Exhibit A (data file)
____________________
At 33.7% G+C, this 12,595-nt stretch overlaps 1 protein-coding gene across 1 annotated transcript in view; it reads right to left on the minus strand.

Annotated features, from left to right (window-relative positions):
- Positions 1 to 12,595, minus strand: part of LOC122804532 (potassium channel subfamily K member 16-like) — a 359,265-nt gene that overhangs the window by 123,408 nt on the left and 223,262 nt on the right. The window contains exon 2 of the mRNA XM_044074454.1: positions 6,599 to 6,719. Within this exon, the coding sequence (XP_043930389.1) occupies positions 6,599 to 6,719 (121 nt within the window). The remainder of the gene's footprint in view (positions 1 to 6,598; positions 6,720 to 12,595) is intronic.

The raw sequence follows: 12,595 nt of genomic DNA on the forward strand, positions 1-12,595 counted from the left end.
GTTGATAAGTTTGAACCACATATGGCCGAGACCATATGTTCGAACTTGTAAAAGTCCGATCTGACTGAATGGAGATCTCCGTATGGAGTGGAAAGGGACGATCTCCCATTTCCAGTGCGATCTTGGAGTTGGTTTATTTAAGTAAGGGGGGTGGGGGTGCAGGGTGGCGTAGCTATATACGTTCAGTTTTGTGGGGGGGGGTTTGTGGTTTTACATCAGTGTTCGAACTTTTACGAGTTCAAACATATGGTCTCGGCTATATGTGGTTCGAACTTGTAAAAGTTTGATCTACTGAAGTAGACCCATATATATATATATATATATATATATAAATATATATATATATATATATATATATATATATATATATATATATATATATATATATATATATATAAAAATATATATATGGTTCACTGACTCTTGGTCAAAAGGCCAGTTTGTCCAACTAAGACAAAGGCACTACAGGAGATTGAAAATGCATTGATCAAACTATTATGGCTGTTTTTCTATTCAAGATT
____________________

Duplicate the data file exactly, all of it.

At 33.7% G+C, this 12,595-nt stretch overlaps 1 protein-coding gene across 1 annotated transcript in view; it reads right to left on the minus strand.

Annotated features, from left to right (window-relative positions):
- Positions 1 to 12,595, minus strand: part of LOC122804532 (potassium channel subfamily K member 16-like) — a 359,265-nt gene that overhangs the window by 123,408 nt on the left and 223,262 nt on the right. The window contains exon 2 of the mRNA XM_044074454.1: positions 6,599 to 6,719. Within this exon, the coding sequence (XP_043930389.1) occupies positions 6,599 to 6,719 (121 nt within the window). The remainder of the gene's footprint in view (positions 1 to 6,598; positions 6,720 to 12,595) is intronic.

The raw sequence follows: 12,595 nt of genomic DNA on the forward strand, positions 1-12,595 counted from the left end.
GTTGATAAGTTTGAACCACATATGGCCGAGACCATATGTTCGAACTTGTAAAAGTCCGATCTGACTGAATGGAGATCTCCGTATGGAGTGGAAAGGGACGATCTCCCATTTCCAGTGCGATCTTGGAGTTGGTTTATTTAAGTAAGGGGGGTGGGGGTGCAGGGTGGCGTAGCTATATACGTTCAGTTTTGTGGGGGGGGGTTTGTGGTTTTACATCAGTGTTCGAACTTTTACGAGTTCAAACATATGGTCTCGGCTATATGTGGTTCGAACTTGTAAAAGTTTGATCTACTGAAGTAGACCCATATATATATATATATATATATATATAAATATATATATATATATATATATATATATATATATATATATATATATATATATATATATATATATAAAAATATATATATGGTTCACTGACTCTTGGTCAAAAGGCCAGTTTGTCCAACTAAGACAAAGGCACTACAGGAGATTGAAAATGCATTGATCAAACTATTATGGCTGTTTTTCTATTCAAGATT